Home of RF and Wireless Vendors and Resources

One Stop For Your RF and Wireless Need

What is Aliasing

This page covers about Aliasing basics and mention Anti-Aliasing Technique.

Aliasing occurs due to inadequate sampling used in A to D conversion. Figure-1 a) depicts analog continous spectrum band limited to +B on upper side and -B on lower side. Let us understand sampling of this signal.

When this signal is sampled using Fs > 2B then it will separate spectral replications at folding frequency of about +/- fs/2. This is shown in figure-1 (b). The relationship fs >= 2B is referred as Nyquist Criteria.


When sampling frequency of fs = 1.5*B is choosen then, it will result into spectral replications. This type of sampling is known as undersampling. Here lower and upper edge of spectral replications exist around +fs and -fs. This overlaps with original sampled spectrum centered around 0 Hz. This condition is known as aliasing. This is shown in figure-1.

Anti-Aliasing Technique

anti aliasing low pass filter

In practical conditions, analog signal exists with noise energy. When this signal is sampled at rate greater than 2B then it will prevent replications overlapp on each other. But resultant discrete spectrum will have noise energy between -fs/2 and +fs/2.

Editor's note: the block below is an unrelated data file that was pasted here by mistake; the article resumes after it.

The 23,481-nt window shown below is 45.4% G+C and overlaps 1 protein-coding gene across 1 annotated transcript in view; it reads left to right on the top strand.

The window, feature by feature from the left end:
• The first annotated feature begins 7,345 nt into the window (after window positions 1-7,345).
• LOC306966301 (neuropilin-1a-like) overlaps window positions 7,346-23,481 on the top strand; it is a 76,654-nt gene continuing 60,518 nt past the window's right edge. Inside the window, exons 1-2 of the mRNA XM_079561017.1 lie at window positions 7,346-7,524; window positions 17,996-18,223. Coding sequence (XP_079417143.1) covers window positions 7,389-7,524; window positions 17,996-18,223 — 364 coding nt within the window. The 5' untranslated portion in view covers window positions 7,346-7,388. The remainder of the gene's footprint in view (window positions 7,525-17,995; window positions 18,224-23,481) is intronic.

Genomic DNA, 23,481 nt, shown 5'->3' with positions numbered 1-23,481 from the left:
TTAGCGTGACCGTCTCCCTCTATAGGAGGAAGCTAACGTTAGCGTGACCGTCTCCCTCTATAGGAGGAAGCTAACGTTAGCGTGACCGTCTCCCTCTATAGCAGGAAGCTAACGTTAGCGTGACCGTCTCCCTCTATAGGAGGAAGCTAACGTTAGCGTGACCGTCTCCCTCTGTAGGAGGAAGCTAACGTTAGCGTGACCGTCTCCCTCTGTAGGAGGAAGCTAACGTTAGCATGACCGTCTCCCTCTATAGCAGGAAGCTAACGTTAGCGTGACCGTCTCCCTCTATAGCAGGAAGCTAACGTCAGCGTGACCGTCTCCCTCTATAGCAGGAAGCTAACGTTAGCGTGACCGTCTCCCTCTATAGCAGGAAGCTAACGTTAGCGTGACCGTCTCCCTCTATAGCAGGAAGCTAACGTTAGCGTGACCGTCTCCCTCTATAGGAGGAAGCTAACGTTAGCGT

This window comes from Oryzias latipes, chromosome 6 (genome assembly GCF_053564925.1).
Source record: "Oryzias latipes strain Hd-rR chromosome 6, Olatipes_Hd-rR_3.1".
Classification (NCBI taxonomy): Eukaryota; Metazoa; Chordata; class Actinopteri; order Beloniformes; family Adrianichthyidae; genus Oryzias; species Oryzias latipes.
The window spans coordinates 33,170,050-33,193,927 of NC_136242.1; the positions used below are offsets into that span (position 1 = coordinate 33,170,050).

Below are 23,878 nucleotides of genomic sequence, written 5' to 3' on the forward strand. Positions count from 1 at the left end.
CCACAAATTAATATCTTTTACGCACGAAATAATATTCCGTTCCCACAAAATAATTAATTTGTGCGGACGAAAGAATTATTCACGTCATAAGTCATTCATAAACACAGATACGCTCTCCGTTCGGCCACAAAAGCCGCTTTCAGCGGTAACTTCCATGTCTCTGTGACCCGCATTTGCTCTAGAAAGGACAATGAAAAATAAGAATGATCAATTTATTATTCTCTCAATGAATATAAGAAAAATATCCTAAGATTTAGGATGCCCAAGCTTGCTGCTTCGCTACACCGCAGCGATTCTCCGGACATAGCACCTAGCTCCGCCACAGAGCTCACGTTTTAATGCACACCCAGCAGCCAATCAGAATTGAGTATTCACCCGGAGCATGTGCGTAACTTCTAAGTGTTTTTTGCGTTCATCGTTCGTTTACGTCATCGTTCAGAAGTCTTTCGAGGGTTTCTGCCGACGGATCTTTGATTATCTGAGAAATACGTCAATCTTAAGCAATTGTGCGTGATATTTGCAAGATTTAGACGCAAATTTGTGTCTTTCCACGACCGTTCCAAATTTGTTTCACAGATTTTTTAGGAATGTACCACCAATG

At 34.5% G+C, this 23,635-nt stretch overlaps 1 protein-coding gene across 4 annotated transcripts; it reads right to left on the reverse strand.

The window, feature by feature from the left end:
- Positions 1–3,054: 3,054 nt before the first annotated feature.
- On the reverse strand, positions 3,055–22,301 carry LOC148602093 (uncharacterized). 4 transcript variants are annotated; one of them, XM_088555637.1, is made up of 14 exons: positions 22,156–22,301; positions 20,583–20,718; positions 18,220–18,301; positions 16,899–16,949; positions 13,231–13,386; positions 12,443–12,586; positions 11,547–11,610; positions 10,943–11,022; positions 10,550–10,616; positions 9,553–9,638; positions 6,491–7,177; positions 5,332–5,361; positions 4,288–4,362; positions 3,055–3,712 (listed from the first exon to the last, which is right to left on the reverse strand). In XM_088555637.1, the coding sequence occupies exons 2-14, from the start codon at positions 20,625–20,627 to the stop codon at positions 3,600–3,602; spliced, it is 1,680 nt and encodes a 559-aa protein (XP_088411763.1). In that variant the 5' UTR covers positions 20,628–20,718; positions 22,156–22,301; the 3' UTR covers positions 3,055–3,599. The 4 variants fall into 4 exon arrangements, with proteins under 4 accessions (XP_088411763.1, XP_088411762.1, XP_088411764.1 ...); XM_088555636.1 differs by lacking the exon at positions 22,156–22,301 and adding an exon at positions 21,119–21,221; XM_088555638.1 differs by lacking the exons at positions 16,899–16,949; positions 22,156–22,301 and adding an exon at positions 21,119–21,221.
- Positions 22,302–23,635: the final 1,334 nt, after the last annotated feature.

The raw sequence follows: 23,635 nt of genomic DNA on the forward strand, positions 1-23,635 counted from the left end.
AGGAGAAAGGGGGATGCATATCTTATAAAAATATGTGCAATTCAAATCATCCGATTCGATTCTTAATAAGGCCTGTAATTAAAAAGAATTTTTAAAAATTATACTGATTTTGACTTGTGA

Hence in order to prevent noise energy, analog low pass anti alias filter is used to attenuate unwanted signal energy above +B and below -B Hz.

With the use of anti-alias filter spectral aliasing can be avoided at the output of A to D Converter. This is shown in figure-2 above.

What is Difference between

RF Versus IF
Heterodyne Receiver vs Homodyne Receiver
Design of RF Frequency Up Converter
FIR Filter VS IIR Filter
difference between FDM and OFDM

RF and Wireless Terminologies

Share this page

Translate this page